During an unexpected episode of earache, mothers usually instil a few drops of warm onion juice in the ears of children till proper medical help arrives. A face pack consisting of onion juice and a little of turmeric, if applied regularly on the skin blemishes, gives very good results and improves the texture.

Onion is generally consumed as a vegetable or as an adjunct with other dishes or soups. As cooked or fried onions become heavy to digest, eating it raw as salad with food has more dietary advantages. The pungent mouth odour, which is perhaps the only negative feature of its consumption, can be countered by keeping a few leaves of fresh mint or a teaspoonful of fennel (saunf) in the mouth.

The therapeutic dose of onion juice is 10 to 30 ml whereas raw onion should not be consumed more than a 100 gm a day. Excessive consumption of onions can cause symptoms like acidity, belching, nausea and headache. Taking pomegranate juice works as an antidote in such situations.

The writer, a Ludhiana-based senior ayurvedic consultant, is a Guru at Rashtriya Ayurveda Vidyapeeth. Email ayu@live.in


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Prolonged standing bad for your skin
Dr Vikas Sharma

Standing for long hours is essential for many working men and women. But this can lead to health problems, forcing a person to leave his job. Continuously standing at one point for more than three hours everyday for over six months produces a high ambulatory venous pressure in the calf muscle pump which distends the vessel walls. The resultant pressure over the blood vessels supplying the skin of lower legs produces gaps in the endothelial cell junctions lining the walls of the vessels, thus allowing fibrinogen molecules to escape from blood vessels to form a fibrin sheath around the capillaries. This decreases the supply of oxygen and nutrients to the skin which are essential for its vitality.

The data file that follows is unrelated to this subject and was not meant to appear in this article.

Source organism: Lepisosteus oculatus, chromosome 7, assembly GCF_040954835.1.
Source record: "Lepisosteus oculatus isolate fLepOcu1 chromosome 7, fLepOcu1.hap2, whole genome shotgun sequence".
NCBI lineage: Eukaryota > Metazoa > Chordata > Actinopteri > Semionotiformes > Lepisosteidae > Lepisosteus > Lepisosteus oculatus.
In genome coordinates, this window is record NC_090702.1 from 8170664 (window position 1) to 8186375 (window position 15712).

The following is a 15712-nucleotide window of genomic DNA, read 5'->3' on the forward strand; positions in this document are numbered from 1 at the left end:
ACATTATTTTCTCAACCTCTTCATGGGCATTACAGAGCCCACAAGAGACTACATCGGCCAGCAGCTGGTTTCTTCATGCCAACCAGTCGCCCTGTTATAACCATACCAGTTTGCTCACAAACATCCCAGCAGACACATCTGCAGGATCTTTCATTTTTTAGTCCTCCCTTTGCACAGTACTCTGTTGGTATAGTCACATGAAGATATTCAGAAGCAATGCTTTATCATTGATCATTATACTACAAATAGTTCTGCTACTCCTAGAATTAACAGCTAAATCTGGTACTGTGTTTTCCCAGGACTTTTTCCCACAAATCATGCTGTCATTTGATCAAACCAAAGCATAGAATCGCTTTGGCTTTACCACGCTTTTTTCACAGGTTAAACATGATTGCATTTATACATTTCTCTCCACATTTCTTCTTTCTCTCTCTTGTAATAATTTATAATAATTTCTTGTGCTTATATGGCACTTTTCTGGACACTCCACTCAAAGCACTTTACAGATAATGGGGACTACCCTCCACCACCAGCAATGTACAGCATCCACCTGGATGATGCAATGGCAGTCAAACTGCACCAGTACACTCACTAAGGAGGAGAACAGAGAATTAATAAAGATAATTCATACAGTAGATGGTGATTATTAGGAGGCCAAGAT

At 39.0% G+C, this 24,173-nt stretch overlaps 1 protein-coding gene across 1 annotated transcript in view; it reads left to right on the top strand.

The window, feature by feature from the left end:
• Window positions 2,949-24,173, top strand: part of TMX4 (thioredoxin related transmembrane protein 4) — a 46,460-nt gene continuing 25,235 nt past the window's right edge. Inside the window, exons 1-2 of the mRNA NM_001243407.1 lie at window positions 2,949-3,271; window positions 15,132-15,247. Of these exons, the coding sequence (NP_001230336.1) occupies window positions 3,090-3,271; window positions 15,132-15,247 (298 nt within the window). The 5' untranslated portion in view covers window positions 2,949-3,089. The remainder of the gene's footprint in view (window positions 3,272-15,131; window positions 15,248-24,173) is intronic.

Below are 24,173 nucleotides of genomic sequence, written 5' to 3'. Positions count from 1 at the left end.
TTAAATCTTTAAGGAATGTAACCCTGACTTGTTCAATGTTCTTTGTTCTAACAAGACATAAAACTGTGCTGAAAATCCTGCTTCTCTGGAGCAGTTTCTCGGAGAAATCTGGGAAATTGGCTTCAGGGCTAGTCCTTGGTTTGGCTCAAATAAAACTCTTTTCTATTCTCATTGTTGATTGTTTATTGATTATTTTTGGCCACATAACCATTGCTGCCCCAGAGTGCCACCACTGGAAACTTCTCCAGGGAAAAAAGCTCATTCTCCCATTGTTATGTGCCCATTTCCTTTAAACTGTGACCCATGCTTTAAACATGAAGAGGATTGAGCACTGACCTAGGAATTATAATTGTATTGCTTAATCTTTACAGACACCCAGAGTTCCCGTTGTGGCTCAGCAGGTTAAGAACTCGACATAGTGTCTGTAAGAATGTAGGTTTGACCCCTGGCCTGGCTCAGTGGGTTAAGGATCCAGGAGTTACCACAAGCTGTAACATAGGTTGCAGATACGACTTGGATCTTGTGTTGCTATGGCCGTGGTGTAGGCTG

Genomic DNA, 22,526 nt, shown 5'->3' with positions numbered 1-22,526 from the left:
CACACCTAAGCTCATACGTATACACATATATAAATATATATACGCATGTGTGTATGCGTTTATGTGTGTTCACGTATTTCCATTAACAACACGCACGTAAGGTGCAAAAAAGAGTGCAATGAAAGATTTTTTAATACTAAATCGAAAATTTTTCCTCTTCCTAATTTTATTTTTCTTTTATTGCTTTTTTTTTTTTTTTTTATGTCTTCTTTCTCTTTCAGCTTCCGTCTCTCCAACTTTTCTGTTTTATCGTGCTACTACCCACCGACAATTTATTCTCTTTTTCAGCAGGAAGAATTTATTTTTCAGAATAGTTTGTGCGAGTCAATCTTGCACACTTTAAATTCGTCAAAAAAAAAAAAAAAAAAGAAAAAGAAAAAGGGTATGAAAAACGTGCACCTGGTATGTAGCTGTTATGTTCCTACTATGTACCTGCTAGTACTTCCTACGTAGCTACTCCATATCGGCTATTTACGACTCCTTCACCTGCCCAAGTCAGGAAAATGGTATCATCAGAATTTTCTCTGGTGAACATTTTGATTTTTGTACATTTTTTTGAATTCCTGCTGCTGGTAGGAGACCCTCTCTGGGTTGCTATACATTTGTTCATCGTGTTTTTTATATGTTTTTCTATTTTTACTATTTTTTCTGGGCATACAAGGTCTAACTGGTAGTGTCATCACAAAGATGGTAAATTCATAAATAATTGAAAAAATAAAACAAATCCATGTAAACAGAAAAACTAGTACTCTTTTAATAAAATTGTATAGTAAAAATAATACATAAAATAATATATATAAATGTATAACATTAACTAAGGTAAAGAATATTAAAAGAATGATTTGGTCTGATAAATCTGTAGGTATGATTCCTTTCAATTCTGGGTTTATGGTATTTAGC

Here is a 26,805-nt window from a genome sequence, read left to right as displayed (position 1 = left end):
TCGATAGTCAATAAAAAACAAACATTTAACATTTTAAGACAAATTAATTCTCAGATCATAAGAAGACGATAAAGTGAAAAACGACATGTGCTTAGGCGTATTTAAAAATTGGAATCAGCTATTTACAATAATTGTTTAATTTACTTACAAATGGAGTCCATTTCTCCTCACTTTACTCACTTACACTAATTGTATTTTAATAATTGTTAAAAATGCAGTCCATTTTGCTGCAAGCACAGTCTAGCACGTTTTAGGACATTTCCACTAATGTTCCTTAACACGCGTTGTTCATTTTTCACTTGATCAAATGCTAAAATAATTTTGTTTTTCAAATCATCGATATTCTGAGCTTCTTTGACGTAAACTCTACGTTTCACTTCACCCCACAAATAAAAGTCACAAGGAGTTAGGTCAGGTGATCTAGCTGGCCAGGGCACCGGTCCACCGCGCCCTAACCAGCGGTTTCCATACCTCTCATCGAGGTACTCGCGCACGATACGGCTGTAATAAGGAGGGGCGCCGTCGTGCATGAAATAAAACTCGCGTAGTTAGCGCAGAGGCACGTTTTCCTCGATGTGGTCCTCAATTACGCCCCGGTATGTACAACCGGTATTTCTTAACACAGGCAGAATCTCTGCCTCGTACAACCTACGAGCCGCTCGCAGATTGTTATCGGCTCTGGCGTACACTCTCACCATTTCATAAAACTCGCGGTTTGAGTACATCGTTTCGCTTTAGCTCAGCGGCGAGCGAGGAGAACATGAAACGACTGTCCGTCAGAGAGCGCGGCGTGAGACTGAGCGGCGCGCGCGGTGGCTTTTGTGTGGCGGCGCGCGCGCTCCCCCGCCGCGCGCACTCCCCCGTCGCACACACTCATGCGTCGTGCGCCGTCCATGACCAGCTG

The prolonged standing posture also results in venous stasis, which increases the concentration of various cellular metabolites, raises venous pressure, causes leakage of blood constituents into the surrounding tissues and leads to the activation of inflammatory cells and fibroblasts which are broadly responsible for the skin changes observed. These changes progress through the following stages:

n Pigmentation (reddish brown-black spots on the feet, ankles and lower legs) from haemosiderin deposition

n Areas of inflammatory change and eczema

n Fibrosis and atrophic changes in the skin (lipodermatosclerosis or atrophie blanche)

n Ulceration of the skin

Previously such cases were more seen among bus conductors, army jawans, traffic policemen, sales staff and labourers or security guards whose job required them to keep standing for longer periods. Thanks to the authorities, school and college teachers are now also in the list of occupation-related health disorders. Some time back the only ones found standing in a classroom of any school used to be one or two mischievous students as a measure of punishment for some sort of misbehaviour. But due to the latest instructions from the authorities, school teachers have to take classes in a standing mode.

A very large number of such persons develop skin problems like Schamberg’s disease (pigmentation: reddish brown-black spots on feet, ankles and lower legs from haemosiderin deposition).

Among the affected are housewives, too, who have to stand for long hours doing kitchen work.

Prolonged standing also makes a person susceptible to various other disorders like cellulitis of the leg (inflammation of the subcutaneous tissue).

So, you if you don’t want leg ulcers which may make you lose your job, you have to do certain modifications in your daily routine. Such modifications should also be brought about by the employers to prevent health hazards for their employees. Movement of the legs, especially lifting them for a few moments in-between, walking for a few steps and finally sitting even for 10 minutes after three hours of continuous standing are helpful.

If you have skin lesions, then it is important to prevent its further progression and complications by following the measures given here:

It is important that the underlying venous hypertension should be controlled by using support stockings or adequate firm bandages, and these must be worn regularly and indefinitely.

Slight elevation of legs by placing a pillow beneath the feet while sleeping every day is a must.

Since prevention is always better than cure, kindly sit down for a while.

The writer is Chief Consultant-Dermatologist and Dermato-Laser Surgeon, National Skin Hospital, Mansa Devi Complex, Panchkula. Email drvikas.nscindia@gmail.com


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Six tips for weight loss in New Year

Washington: Now experts from the Fred Hutchinson Cancer Research Center can help you stick to that New Year’s resolution of losing weight if you just follow these six tips:

1. Keep moving each day: All it takes to see a weight-loss benefit is 30 to 60 minutes of aerobic activity daily.